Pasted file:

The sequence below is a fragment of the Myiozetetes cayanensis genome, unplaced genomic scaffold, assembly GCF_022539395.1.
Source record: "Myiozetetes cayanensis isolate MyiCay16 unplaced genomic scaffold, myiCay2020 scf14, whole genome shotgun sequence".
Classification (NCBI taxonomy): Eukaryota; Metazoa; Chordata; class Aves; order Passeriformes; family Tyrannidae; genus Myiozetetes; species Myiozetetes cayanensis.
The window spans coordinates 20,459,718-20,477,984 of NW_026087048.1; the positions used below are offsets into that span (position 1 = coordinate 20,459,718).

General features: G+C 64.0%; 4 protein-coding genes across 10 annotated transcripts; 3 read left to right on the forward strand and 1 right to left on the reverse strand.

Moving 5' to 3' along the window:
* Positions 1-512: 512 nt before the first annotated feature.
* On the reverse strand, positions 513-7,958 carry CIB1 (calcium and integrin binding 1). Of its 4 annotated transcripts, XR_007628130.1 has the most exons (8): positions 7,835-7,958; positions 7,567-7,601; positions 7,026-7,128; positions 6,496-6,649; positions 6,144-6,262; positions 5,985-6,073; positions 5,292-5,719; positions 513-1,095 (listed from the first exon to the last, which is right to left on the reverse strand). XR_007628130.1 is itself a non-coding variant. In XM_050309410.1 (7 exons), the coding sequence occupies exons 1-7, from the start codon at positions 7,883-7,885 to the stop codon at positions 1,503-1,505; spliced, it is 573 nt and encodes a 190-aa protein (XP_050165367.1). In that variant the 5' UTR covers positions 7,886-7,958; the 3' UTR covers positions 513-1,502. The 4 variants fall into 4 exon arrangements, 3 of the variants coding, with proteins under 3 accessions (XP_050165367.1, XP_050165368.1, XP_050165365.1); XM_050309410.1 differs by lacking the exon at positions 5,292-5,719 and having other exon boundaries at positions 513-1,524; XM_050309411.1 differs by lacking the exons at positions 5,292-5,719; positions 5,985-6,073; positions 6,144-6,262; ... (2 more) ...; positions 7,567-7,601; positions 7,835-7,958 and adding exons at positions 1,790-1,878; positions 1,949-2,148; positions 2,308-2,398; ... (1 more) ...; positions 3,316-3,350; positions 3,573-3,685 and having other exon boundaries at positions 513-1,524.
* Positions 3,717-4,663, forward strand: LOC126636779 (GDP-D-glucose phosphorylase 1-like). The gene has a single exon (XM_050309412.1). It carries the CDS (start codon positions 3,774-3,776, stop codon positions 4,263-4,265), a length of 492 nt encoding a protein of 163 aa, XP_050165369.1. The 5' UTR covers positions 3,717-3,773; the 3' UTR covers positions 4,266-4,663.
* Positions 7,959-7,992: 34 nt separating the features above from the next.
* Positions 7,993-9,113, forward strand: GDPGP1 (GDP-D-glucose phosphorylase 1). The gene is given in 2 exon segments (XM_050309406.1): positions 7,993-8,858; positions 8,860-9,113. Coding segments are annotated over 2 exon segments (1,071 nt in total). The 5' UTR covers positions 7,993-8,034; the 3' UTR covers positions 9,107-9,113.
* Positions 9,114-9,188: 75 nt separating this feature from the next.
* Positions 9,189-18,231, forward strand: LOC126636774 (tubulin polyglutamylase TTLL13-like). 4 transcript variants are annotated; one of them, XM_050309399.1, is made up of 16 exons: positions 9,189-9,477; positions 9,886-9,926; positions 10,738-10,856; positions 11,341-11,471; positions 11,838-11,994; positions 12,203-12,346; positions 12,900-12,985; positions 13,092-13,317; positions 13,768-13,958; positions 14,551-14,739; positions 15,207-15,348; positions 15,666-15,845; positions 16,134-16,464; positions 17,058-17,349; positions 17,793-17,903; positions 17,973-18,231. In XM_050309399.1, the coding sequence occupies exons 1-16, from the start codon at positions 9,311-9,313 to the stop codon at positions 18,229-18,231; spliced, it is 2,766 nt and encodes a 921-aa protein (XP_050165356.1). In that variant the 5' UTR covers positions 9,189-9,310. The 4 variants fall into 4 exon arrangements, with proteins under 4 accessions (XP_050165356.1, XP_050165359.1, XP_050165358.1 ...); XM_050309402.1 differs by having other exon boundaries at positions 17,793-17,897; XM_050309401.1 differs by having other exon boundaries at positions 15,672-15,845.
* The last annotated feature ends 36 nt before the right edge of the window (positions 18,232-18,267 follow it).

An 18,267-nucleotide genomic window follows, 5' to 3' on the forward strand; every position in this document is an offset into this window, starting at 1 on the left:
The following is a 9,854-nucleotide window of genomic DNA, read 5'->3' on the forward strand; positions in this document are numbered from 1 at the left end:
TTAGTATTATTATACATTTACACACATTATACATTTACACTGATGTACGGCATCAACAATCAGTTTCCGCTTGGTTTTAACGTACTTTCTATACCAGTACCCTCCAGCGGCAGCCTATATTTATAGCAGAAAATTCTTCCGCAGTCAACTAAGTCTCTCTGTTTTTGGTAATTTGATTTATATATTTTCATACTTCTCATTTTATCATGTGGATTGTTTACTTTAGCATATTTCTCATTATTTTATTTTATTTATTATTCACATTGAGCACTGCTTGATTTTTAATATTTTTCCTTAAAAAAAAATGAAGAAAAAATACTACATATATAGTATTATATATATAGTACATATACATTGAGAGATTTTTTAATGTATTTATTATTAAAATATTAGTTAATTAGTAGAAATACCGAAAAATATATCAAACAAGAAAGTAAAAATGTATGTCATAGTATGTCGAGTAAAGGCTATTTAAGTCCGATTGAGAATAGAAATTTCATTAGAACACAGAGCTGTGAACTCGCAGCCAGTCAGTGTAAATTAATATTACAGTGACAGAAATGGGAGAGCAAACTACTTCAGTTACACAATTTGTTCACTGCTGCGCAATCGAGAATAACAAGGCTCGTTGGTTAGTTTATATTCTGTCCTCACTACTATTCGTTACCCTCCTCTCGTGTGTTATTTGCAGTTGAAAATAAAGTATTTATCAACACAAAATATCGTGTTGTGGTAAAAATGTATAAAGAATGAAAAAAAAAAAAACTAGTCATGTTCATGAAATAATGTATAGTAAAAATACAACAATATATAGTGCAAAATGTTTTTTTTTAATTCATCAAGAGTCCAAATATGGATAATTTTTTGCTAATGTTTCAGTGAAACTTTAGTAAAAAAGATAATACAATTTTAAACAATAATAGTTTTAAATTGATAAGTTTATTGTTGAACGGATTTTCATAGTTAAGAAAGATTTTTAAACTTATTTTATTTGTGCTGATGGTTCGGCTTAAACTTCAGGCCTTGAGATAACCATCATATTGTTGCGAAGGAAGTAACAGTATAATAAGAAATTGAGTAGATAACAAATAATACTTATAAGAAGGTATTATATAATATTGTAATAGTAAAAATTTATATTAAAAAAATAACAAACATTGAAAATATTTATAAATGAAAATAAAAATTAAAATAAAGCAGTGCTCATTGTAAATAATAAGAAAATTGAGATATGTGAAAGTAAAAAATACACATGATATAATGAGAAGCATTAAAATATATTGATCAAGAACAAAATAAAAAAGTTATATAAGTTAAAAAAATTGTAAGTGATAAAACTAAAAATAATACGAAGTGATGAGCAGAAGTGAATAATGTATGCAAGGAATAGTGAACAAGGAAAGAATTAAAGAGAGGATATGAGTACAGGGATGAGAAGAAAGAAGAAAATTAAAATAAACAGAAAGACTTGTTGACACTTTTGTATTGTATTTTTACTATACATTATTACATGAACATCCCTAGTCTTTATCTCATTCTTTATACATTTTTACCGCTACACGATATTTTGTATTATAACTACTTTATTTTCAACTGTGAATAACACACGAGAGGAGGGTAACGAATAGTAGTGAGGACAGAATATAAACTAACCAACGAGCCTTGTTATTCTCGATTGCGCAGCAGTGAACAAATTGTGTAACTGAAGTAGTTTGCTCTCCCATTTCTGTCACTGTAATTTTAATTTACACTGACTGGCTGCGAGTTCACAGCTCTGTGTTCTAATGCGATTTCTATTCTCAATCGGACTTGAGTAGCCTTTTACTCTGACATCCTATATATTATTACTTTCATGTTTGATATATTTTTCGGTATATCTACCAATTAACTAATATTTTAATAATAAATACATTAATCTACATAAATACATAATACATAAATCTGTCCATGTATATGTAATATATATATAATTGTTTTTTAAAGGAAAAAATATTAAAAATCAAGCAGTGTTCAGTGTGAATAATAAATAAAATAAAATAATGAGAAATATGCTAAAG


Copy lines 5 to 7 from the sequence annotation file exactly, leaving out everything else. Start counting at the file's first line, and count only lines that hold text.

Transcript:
General features: G+C 64.0%; 4 protein-coding genes across 10 annotated transcripts; 3 read left to right on the forward strand and 1 right to left on the reverse strand.

Moving 5' to 3' along the window:
* Positions 1-512: 512 nt before the first annotated feature.